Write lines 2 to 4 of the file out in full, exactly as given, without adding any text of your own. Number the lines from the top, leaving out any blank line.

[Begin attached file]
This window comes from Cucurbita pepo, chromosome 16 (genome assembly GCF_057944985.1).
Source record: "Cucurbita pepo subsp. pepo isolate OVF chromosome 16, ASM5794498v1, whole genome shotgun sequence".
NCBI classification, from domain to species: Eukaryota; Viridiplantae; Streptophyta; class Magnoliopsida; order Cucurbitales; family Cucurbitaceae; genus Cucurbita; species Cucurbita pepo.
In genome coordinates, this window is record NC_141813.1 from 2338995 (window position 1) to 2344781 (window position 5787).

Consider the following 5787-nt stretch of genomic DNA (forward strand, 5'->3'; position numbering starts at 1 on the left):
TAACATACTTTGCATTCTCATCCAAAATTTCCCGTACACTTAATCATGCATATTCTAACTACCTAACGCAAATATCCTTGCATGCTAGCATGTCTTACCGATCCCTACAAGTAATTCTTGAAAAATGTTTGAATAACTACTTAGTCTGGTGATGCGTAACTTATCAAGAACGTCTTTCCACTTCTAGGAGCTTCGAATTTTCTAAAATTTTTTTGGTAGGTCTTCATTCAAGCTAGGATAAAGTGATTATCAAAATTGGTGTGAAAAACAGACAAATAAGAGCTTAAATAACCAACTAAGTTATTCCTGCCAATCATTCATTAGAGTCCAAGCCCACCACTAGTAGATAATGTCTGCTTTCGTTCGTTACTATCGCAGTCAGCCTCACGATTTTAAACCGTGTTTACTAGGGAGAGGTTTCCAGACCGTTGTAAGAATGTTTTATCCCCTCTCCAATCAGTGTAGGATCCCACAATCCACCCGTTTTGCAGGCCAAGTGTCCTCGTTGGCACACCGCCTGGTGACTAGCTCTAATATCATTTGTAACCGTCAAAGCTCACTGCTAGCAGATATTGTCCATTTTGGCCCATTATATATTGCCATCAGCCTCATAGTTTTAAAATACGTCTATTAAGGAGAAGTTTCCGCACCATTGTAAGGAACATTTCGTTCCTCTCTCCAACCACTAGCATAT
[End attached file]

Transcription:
Source record: "Cucurbita pepo subsp. pepo isolate OVF chromosome 16, ASM5794498v1, whole genome shotgun sequence".
NCBI classification, from domain to species: Eukaryota; Viridiplantae; Streptophyta; class Magnoliopsida; order Cucurbitales; family Cucurbitaceae; genus Cucurbita; species Cucurbita pepo.
In genome coordinates, this window is record NC_141813.1 from 2338995 (window position 1) to 2344781 (window position 5787).